def wait_for_urc(serial_handler, wait_for, timeout=AT_COMMAND_TIMEOUT, terminate=True):

serial_handler.timeout = timeout

print(f"Waiting for URC {wait_for} with timeout value: {timeout} seconds")

resp = serial_handler.read_until(bytes(wait_for, 'utf-8')).decode('utf-8')

serial_handler.timeout = 0.1

resp += serial_handler.read_until(bytes('\r\n', 'utf-8')).decode('utf-8')

print(f"Received: {resp}")

if resp.find(wait_for) == -1:

print(f"Unable to receive {wait_for} from the module")

if terminate:

print("Terminating script!")

exit()

return resp



def send_at_command(serial_handler, command, wait_for='OK\r\n', timeout=AT_COMMAND_TIMEOUT, terminate=True):

serial_handler.timeout = timeout

is_binary = False

if type(command) is bytearray:

serial_handler.write(command)

is_binary = True

else:

serial_handler.write(bytes(command + AT_COMMAND_SUFFIX, 'utf-8'))

print(f"Writing to serial: {command}")

resp = serial_handler.read_until(bytes(wait_for, 'utf-8')).decode('utf-8')

if not is_binary:

resp = resp.replace(command + "\r" + AT_COMMAND_SUFFIX, '')

print(f"Received response: {resp}")

if resp.find(wait_for) == -1:

print(f"Unable to receive {wait_for} from the module")

if terminate:

print("Terminating script!")

exit()

return resp

Function send_at_command does the following tasks:

    • It takes AT command as an input, appends command's terminating characters to it and writes it to the serial channel open with the module.

    • It waits for the string passed as the parameter for the given timeout value.

Function wait_for_urc waits for URC passed as parameter with the timeout value.

Function get_urc_param parse the URC received from the module and return the requested parameter index.

  1. Once you have adjusted the parameters, you can capture real-time MEASX messages using the following code snippet:

ser = serial.Serial(COMPORT, BAUD_RATE, timeout=AT_COMMAND_TIMEOUT)

# SEND AT to check module type number

resp = send_at_command(ser, "AT+CGMM")

TYPE_NUMBER = ("SARA-R4" if resp.find("SARA-R4")>=0 else "SARA-R5")

print(f"Device TypeNumber: {TYPE_NUMBER}")

# Check GNSS status if it is powered off turn it on

resp = send_at_command(ser, "AT+UGPS?")

if resp.find("+UGPS: 1") >= 0:

send_at_command(ser, "AT+UGPS=0")


send_at_command(ser, f"AT+UGPS=1,0,1")

gpsTimer = time.time()

print("GPS powered on")


startTime = time.time()

# continue reading MEASX messages until:

# [a] timeout happens

# [b] you get number of messages as per configuration

# [c] save this measx message, along with satellite info so it can be used for fallback logic

usedExtendedTime = False

while (time.time() - startTime) <= TIMEOUT + extendedTime and validMessageCounter < EPOCHS:

if time.time()-startTime>TIMEOUT:

usedExtendedTime = True

# read message from receiver

resp = send_at_command(ser, "AT+UGUBX=\"B5 62 02 14 00 00 16 44\"", timeout=5)

rawMessage = resp.split("\"")[1]

rawMessage = binascii.unhexlify(rawMessage)

# Removing MEASX HEADER from the message

rawMessage = rawMessage.replace(MEASX_HEADER, b"")


# calculate size of payload contained inside read MEASX message

size = (rawMessage[1] << 8) | rawMessage[0]

# checking size for a valid measx message

if (size <= 33):

print(f"Message skipped: {rawMessage.hex()}")

# skipping this message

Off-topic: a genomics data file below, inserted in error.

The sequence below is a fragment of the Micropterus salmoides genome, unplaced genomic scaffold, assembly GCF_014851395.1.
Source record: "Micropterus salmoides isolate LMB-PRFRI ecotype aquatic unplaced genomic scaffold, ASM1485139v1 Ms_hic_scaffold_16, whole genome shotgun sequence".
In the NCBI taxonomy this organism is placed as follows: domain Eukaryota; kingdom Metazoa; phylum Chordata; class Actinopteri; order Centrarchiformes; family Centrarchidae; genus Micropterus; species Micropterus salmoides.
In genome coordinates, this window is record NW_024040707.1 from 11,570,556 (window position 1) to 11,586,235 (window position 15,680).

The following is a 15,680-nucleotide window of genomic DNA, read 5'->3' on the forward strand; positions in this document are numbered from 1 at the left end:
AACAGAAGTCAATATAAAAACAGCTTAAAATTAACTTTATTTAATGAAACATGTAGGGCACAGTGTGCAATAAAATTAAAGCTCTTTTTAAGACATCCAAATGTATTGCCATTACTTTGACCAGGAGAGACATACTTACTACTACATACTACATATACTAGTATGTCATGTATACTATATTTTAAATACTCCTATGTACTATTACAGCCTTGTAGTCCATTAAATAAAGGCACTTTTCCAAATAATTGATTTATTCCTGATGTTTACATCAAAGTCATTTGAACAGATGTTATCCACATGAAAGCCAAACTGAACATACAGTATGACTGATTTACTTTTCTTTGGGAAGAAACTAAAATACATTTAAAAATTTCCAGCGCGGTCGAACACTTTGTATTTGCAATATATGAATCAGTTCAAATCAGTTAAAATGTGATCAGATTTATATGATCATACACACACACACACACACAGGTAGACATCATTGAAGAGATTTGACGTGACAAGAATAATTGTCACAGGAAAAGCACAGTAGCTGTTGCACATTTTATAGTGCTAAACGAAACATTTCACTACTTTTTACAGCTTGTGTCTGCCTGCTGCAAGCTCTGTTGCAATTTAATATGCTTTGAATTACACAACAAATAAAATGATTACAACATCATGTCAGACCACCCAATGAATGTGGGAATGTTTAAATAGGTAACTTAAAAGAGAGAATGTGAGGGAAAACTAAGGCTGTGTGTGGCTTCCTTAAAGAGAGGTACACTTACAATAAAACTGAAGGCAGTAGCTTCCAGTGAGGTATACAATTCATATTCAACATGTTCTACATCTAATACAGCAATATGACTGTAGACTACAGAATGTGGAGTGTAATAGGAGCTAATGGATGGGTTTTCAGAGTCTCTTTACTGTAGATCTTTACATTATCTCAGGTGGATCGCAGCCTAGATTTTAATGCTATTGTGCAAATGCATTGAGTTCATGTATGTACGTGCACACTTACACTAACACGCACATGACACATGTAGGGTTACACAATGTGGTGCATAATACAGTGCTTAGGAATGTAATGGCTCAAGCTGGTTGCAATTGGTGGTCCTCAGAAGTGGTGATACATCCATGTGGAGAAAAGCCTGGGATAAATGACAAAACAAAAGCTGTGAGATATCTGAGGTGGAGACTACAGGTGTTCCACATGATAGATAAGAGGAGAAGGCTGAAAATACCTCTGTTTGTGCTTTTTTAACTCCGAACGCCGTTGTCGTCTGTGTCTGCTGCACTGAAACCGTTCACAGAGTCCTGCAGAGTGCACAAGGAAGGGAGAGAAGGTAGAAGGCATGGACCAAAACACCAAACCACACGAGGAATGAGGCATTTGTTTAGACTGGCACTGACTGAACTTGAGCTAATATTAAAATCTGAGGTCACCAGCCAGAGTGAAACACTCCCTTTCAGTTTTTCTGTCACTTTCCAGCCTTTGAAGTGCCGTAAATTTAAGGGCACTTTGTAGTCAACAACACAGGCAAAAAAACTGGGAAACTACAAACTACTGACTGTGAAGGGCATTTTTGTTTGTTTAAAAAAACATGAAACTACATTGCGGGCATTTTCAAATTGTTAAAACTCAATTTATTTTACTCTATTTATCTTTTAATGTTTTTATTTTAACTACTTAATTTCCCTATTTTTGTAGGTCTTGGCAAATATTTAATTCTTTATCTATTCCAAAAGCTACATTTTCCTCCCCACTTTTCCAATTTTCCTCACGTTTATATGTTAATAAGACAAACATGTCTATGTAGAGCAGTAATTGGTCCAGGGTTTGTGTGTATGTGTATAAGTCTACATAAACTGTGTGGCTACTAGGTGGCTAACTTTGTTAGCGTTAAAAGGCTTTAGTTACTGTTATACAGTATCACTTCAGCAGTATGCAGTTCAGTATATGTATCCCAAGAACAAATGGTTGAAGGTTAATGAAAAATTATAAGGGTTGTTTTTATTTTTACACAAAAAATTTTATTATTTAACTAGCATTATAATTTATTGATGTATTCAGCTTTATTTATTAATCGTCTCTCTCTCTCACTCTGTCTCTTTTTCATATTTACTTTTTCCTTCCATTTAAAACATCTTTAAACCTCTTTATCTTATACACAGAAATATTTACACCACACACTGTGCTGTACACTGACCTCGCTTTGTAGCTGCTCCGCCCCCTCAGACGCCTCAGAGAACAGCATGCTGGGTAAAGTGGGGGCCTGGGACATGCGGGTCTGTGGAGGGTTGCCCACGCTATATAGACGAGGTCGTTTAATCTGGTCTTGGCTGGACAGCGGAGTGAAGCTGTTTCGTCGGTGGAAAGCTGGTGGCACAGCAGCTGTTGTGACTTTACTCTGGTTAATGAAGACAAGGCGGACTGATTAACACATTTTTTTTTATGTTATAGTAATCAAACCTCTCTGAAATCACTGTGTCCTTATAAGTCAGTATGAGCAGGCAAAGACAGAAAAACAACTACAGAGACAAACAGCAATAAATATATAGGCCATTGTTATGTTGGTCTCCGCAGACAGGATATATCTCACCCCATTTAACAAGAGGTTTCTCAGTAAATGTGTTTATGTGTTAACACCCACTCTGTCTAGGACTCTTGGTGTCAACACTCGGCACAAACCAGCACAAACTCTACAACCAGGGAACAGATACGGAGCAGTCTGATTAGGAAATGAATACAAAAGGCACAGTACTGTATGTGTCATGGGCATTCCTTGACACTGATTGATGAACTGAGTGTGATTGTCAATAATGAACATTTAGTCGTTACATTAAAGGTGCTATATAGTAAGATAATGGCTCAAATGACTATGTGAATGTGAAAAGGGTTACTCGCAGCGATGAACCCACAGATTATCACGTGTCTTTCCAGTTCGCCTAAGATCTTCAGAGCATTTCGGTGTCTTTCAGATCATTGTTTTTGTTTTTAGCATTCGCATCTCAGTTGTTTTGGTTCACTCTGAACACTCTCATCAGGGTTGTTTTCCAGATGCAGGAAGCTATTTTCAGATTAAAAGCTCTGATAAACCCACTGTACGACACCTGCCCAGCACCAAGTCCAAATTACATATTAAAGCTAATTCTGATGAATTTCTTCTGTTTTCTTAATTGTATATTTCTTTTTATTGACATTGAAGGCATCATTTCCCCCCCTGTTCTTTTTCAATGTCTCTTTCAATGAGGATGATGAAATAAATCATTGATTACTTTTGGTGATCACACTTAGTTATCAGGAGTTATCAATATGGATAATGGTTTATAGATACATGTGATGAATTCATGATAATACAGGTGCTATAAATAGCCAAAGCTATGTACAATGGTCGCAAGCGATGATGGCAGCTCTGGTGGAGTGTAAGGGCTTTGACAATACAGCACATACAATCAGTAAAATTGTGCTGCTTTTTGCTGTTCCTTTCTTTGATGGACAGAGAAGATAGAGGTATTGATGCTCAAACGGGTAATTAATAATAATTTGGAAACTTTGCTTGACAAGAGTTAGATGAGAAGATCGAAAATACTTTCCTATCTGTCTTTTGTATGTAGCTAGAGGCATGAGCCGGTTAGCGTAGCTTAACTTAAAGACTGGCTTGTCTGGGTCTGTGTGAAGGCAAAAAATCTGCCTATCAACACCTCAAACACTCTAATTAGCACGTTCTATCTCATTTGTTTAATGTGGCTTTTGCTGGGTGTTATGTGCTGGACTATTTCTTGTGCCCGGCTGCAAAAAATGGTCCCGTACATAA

continue

# extract actual MEASX payload (without header, and checksum)

measxMessagePayload = rawMessage[2:size + 2]

# get the number of satellites contained in this message

numSv = measxMessagePayload[34]

print("Number of satellites: ", numSv)

# Saving message in a proper structure

processedMeasxMessage = {

'measxMessage': rawMessage[0:size + 4],

'maxCNO': 0,

'satellitesInfo': {}

}

satelliteCount = 0

# for the number of satellites contained in the message

# we need to see if every satellite's data falls as per our configuration

# because a single MEASX message can contain more than one satellite's information

for i in range(0, numSv):

# only accept the message if it fulfills our criteria, based on configuration parameters above

gnss = measxMessagePayload[44 + 24 * i]

if gnss == CONSTELLATION_TYPES[GNSS_TYPE]:

# carrier-to-noise ratio

cNO = measxMessagePayload[46 + 24 * i]

psuedoRange = measxMessagePayload[65 + 24 * i]

# save maximum CNO value as a separate key in stored measx message

if cNO > processedMeasxMessage['maxCNO']:

processedMeasxMessage['maxCNO'] = cNO

multipathIndex = measxMessagePayload[47 + 24 * i]

svID = measxMessagePayload[45 + 24 * i]

processedMeasxMessage['satellitesInfo'][svID] = {'cno': cNO, 'mpi': multipathIndex}

if cNO >= CNO_THRESHOLD and multipathIndex <= MULTIPATH_INDEX and psuedoRange <= PSEUDO_RANGE_ERR:

satelliteCount = satelliteCount + 1

print(f"gnss: {gnss} ... svID:{svID} ... cNO: {cNO} ... multipathIndex: {multipathIndex} ... psuedoRange:{psuedoRange}")

# saving processed message

READ_RAW_MEASX_MESSAGES.append(processedMeasxMessage)


if satelliteCount >= MIN_NO_OF_SATELLITES:

MEASX_MESSAGE.extend(MEASX_HEADER)

MEASX_MESSAGE.extend(bytearray(rawMessage[0:size + 4]))

validMessageCounter = validMessageCounter + 1

The above code snippet does the following tasks:

  • It opens up a COM port to communicate with the module.

  • It checks module's type number using "AT+CGMM" command.

  • It then sends an AT command to check power status of the GNSS chip on the EVK. If the chip is powered 'OFF', it turns its power 'ON'.

  • It sends a message to receiver and polls for the desired response.

  • It then reads a chunk of data received from the receiver (based on the MEASX message header)

  • It then determines, based on set parameters, if the read MEASX message falls under the required criteria to decide if keeping or discarding it.

    • It also saves this MEASX message in memory, to be used by fallback logic.